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Sevier County

Sevier County is named for John Sevier, who was a governor of the State of Franklin and a Governor of the State of Tennessee.


Surrounding County Courthouses: 

N – Knox County and Jefferson County

E – Cocke County

S – Swain County, North Carolina

W – Blount County and Knox County


Created:  September 28, 1794               Map of Tennessee highlighting Sevier County

County Seat: 

Sevierville  1794 – present


County Courthouse – Sevierville 


Location:  125 Court Avenue / Bruce Street

Built:  1895

Style:  Italianate

Architect:  Kenneth McDonald of Louisville, Kentucky

Contractor:  C W Brown of Lenoir City


Description:  The building faces east and  is a three story red colored brick and stone structure. The building is located on landscaped grounds in the center of Sevierville. The east front has three large arches on the first story and five arched windows on the second story. Each of the corners have large square brick towers with gold colored domes. On the center of the roof is a high clock tower with tiers rising to a small cupola with gold colored dome. The foundation of the building is white colored limestone blocks. In the interior, the courtroom is located on the first story of the addition. The building houses the County Circuit Court, County Chancery Court, County General Sessions Court and County Juvenile Court of the 4th Judicial District. The brick mason was Isaac Dockery. The building was remodeled from 1971 to 1973. The architect was Community Tectonics, Inc. and the contractor was Carel Cate and Son. In 1990 to 1994, a two story annex was constructed on the west side. The architect was Robert Grubb and the contractor was Rouse Construction Company.


See:  National Register of Historic Places – Sevier County Courthouse


See:  The 4th Judicial District includes Jefferson County.


History:  The county was created in 1794 and Sevierville was selected as the county seat in 1795. The first court for the State of Franklin met at the home of Samuel Newell on Boyds Creek in 1785. Later, the court met at the home of Isaac Thomas when the county had been created in 1794. The first courthouse was a stable on the property of James Wellington McMahan which was converted for use as a courthouse in 1796 in Sevierville. The second courthouse was a frame structure built in 1820. The third courthouses was a brick structure built in 1851. The courthouse was destroyed by fire on March 27, 1856. The fourth courthouse was built in 1856. The fifth and present courthouse was completed on November 10, 1895 at cost of $22,000. The limestone came from a nearby quarry and Isaac Dockery, a notable African American brick mason in Sevierville, manufactured the bricks. The centerpiece of the courthouse is the Seth Thomas clock which is located in the 130 foot high tower. This clock cost more than $1,300 and is still operational today. The first court session was held on October 5, 1896. In 1994, the cost of the annex was $1,400,000.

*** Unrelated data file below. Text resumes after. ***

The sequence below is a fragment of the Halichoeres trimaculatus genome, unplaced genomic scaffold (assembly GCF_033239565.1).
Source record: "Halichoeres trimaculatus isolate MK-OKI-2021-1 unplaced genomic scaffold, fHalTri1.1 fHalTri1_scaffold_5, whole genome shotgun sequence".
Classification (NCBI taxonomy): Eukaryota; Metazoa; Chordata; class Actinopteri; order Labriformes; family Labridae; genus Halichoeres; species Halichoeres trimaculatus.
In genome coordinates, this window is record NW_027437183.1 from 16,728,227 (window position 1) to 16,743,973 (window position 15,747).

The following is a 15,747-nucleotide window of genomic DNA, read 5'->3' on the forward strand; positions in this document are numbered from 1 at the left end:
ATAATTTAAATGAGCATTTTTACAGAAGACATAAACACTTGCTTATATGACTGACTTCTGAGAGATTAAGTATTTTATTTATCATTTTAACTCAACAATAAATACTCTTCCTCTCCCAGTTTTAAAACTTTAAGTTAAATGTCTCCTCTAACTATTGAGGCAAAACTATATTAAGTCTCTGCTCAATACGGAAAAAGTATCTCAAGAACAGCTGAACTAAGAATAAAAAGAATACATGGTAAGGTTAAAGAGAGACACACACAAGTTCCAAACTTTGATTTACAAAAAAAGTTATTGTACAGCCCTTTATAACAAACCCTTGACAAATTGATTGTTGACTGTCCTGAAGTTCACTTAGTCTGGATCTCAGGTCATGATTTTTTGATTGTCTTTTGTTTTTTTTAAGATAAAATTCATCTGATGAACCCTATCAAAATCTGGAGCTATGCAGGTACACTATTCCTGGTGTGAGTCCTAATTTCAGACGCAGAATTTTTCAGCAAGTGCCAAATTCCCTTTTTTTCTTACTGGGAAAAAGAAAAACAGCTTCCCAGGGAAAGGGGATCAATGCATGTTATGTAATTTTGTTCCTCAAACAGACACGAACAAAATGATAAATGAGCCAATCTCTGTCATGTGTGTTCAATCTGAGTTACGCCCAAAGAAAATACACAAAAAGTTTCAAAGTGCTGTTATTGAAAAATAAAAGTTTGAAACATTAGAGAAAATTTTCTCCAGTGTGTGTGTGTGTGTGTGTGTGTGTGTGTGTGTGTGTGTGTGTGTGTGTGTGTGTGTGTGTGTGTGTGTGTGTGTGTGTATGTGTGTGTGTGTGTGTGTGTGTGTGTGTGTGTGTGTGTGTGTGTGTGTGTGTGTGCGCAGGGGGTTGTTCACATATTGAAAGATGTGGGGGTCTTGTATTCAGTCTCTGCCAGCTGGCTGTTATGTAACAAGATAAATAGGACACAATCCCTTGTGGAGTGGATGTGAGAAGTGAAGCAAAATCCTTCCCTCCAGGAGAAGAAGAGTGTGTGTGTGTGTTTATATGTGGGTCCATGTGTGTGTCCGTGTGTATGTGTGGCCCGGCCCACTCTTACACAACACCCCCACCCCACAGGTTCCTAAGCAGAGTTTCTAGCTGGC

Note:  The highest point in Tennessee is Clingmans Dome at 6642 feet ( 2024 meters ) which is located in the county.



County Courthouse – Sevierville









County Courthouse Annex – Sevierville

















Old County Courthouse Clock







Statue of Dolly Parton – American Singer

Photos taken 2012 and 2018